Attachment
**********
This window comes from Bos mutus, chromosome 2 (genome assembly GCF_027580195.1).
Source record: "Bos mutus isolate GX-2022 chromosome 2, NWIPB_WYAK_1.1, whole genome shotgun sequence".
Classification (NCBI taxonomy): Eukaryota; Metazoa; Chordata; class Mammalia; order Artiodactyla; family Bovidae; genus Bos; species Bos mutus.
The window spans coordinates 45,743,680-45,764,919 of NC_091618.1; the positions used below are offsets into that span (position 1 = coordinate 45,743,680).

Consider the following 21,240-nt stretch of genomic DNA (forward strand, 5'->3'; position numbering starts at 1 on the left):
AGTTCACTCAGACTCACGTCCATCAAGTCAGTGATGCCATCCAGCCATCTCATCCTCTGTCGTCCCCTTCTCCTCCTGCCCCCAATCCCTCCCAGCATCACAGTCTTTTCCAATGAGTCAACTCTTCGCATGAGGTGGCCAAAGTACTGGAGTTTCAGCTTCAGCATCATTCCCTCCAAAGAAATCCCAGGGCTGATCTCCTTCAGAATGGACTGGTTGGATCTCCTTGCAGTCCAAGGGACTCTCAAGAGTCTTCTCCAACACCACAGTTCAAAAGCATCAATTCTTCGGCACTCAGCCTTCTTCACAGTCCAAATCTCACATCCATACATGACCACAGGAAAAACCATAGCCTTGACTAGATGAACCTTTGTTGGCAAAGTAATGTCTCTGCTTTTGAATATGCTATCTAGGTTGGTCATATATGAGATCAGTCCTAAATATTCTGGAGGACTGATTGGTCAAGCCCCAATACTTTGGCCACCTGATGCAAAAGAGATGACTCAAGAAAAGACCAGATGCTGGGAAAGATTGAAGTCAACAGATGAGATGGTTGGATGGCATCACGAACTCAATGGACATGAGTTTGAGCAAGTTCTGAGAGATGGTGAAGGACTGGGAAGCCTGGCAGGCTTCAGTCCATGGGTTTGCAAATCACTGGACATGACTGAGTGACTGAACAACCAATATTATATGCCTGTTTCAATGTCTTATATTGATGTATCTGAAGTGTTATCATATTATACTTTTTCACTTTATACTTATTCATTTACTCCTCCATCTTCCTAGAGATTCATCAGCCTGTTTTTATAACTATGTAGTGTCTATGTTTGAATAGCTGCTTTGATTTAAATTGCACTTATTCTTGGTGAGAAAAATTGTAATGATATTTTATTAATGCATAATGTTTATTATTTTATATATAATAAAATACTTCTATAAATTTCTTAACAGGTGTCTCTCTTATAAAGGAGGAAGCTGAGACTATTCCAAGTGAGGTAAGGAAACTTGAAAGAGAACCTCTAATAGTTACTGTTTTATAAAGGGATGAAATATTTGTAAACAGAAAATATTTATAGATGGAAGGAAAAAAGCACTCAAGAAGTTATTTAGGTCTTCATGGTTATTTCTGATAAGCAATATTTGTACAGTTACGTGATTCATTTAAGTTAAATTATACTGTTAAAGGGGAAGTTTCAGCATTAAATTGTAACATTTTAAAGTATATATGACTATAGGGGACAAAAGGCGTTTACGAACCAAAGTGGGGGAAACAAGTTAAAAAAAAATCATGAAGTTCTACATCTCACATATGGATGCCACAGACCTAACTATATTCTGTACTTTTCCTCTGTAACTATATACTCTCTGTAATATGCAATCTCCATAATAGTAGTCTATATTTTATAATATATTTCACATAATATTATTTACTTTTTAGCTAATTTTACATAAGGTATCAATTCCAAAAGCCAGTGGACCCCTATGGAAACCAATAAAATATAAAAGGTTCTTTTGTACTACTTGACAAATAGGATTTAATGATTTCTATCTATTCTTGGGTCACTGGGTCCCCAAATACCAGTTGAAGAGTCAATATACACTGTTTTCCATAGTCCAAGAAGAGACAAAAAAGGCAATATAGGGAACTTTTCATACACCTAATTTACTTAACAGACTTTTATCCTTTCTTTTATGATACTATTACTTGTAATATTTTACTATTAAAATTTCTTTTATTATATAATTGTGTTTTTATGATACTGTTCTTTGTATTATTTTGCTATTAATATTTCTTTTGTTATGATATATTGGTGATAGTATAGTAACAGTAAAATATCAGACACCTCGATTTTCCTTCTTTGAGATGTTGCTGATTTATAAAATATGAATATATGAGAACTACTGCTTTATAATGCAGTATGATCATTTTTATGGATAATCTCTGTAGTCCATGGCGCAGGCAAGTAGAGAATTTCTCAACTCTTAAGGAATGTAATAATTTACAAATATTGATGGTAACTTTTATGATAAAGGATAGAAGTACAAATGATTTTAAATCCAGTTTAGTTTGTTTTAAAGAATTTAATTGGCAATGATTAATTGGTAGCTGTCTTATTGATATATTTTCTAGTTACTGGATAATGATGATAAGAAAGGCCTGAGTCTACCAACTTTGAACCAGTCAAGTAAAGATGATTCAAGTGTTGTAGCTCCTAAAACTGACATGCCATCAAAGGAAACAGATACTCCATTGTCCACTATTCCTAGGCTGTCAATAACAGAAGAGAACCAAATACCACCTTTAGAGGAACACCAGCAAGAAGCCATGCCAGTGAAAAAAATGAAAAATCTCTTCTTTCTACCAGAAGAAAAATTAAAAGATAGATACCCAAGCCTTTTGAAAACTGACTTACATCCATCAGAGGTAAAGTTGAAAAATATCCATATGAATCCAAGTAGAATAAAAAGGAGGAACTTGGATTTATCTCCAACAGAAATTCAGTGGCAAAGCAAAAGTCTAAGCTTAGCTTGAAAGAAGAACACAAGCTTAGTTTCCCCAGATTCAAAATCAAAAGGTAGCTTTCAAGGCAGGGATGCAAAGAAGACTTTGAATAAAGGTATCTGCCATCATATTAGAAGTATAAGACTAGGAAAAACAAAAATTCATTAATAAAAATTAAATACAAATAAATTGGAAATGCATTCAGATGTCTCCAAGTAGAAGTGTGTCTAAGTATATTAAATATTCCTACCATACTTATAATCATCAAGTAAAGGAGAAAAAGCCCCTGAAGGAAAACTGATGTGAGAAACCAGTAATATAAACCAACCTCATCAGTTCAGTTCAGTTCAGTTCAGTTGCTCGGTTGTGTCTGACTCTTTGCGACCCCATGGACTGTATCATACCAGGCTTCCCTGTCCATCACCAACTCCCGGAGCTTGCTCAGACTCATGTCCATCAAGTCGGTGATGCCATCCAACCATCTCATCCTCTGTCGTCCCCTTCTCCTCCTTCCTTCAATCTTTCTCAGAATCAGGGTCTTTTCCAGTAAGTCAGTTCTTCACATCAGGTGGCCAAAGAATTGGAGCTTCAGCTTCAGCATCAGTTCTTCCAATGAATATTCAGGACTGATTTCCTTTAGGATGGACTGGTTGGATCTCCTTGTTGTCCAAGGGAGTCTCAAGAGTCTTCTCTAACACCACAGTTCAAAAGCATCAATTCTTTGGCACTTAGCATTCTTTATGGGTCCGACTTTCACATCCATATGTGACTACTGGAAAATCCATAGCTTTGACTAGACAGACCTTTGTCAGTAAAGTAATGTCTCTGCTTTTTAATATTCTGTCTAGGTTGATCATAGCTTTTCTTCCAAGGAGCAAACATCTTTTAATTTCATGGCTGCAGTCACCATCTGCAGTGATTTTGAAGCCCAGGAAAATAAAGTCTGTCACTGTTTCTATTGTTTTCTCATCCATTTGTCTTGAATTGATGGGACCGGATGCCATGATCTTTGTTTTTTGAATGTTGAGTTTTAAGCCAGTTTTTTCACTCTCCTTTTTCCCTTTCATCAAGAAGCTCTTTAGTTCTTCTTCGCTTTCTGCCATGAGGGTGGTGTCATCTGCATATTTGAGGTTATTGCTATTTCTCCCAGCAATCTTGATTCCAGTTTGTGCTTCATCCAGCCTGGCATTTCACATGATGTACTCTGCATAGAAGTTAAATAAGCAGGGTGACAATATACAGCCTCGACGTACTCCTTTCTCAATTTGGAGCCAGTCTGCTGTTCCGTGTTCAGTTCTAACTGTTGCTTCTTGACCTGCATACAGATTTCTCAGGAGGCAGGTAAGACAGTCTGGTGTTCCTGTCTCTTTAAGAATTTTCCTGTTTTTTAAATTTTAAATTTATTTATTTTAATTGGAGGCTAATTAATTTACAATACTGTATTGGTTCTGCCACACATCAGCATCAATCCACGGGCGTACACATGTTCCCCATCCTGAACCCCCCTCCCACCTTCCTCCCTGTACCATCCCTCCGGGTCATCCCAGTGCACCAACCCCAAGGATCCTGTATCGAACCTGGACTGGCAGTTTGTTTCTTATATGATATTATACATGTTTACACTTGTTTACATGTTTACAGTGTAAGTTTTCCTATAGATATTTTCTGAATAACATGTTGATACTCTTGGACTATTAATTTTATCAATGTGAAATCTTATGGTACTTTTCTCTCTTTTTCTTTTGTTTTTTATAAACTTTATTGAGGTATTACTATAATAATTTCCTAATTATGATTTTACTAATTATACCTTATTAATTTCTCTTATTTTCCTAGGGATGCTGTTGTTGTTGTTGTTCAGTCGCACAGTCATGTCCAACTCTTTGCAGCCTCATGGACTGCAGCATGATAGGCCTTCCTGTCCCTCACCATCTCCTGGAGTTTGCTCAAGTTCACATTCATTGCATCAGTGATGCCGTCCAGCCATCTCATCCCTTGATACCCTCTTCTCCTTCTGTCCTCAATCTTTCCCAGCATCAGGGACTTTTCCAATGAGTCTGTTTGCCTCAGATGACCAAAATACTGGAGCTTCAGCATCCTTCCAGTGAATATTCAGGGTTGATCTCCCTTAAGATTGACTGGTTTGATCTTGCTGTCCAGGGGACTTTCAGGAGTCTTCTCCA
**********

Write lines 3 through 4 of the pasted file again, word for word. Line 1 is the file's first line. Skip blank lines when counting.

Classification (NCBI taxonomy): Eukaryota; Metazoa; Chordata; class Mammalia; order Artiodactyla; family Bovidae; genus Bos; species Bos mutus.
The window spans coordinates 45,743,680-45,764,919 of NC_091618.1; the positions used below are offsets into that span (position 1 = coordinate 45,743,680).